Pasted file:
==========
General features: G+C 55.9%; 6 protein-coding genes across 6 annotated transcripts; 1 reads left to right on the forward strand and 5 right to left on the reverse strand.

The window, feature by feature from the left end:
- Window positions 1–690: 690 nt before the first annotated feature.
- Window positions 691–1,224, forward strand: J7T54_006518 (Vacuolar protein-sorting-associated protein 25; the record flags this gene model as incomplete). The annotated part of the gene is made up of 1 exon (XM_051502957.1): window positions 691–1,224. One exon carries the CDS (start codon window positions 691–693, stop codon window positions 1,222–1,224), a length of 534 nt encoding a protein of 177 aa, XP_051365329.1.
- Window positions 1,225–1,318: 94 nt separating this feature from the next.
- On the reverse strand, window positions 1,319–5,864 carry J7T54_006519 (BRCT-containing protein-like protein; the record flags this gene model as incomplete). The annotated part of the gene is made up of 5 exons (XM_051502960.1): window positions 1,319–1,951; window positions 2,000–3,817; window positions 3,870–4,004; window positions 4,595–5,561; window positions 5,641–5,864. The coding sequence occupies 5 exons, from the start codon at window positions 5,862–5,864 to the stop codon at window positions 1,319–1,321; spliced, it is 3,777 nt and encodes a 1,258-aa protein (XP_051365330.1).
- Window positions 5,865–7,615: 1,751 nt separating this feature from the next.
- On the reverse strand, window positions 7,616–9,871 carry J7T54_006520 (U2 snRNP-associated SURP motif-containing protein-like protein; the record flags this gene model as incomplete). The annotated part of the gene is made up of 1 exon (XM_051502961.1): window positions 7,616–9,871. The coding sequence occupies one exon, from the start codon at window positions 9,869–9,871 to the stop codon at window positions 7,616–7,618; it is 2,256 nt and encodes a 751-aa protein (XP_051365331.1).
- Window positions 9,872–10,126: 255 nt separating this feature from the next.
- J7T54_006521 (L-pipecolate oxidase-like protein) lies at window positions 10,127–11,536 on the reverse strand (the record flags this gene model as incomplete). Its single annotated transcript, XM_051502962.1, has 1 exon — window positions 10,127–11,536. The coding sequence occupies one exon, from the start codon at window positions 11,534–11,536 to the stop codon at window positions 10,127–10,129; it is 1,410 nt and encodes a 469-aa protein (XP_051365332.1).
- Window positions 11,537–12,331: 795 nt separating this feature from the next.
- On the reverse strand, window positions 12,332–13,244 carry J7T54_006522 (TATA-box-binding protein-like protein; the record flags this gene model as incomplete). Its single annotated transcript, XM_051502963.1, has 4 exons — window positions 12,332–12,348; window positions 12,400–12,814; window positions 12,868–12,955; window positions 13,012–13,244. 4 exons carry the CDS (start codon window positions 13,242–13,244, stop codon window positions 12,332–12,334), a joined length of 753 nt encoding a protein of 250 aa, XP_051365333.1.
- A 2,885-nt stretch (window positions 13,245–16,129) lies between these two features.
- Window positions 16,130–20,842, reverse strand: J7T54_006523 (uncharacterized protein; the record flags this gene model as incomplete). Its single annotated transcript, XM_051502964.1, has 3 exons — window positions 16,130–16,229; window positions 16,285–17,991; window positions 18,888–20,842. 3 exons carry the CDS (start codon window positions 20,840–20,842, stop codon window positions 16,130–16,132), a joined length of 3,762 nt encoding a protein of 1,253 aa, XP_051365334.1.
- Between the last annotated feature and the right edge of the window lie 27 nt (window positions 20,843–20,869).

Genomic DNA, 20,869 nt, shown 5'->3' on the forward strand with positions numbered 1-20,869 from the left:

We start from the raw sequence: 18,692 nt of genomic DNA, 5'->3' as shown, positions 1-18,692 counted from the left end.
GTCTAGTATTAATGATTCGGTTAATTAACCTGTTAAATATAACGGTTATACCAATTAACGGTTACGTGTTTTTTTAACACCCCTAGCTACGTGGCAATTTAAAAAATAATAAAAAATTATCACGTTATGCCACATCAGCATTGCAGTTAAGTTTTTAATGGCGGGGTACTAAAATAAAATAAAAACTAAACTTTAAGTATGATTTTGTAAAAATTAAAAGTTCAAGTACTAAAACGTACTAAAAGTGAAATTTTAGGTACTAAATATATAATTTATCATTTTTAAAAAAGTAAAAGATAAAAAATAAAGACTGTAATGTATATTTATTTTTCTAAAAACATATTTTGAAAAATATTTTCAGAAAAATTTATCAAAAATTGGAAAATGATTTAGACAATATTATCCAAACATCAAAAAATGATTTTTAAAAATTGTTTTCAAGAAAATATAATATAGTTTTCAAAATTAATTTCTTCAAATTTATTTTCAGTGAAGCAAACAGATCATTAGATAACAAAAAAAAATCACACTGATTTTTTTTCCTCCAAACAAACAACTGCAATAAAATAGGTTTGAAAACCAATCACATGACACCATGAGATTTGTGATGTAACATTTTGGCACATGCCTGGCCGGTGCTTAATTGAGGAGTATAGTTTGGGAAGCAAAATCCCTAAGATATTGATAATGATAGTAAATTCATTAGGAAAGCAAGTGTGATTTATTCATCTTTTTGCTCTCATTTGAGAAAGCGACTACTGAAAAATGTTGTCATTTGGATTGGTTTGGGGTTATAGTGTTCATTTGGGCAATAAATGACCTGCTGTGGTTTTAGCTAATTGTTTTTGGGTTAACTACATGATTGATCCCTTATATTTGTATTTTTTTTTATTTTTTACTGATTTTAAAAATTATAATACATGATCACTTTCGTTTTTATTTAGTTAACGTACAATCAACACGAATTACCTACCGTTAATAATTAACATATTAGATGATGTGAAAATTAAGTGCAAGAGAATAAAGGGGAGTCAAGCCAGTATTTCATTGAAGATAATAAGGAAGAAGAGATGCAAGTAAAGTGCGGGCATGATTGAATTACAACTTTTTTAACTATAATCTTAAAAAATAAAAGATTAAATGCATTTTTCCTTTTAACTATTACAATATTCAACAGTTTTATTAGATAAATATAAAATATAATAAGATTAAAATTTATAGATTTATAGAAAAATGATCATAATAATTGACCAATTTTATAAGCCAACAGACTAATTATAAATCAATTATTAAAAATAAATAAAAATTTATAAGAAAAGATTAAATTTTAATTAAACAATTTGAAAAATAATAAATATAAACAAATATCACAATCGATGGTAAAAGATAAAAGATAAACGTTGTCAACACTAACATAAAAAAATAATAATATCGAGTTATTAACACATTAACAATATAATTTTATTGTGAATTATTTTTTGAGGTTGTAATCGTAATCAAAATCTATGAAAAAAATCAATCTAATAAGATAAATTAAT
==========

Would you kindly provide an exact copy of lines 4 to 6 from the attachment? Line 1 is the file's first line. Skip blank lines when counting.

- Window positions 691–1,224, forward strand: J7T54_006518 (Vacuolar protein-sorting-associated protein 25; the record flags this gene model as incomplete). The annotated part of the gene is made up of 1 exon (XM_051502957.1): window positions 691–1,224. One exon carries the CDS (start codon window positions 691–693, stop codon window positions 1,222–1,224), a length of 534 nt encoding a protein of 177 aa, XP_051365329.1.
- Window positions 1,225–1,318: 94 nt separating this feature from the next.
- On the reverse strand, window positions 1,319–5,864 carry J7T54_006519 (BRCT-containing protein-like protein; the record flags this gene model as incomplete). The annotated part of the gene is made up of 5 exons (XM_051502960.1): window positions 1,319–1,951; window positions 2,000–3,817; window positions 3,870–4,004; window positions 4,595–5,561; window positions 5,641–5,864. The coding sequence occupies 5 exons, from the start codon at window positions 5,862–5,864 to the stop codon at window positions 1,319–1,321; spliced, it is 3,777 nt and encodes a 1,258-aa protein (XP_051365330.1).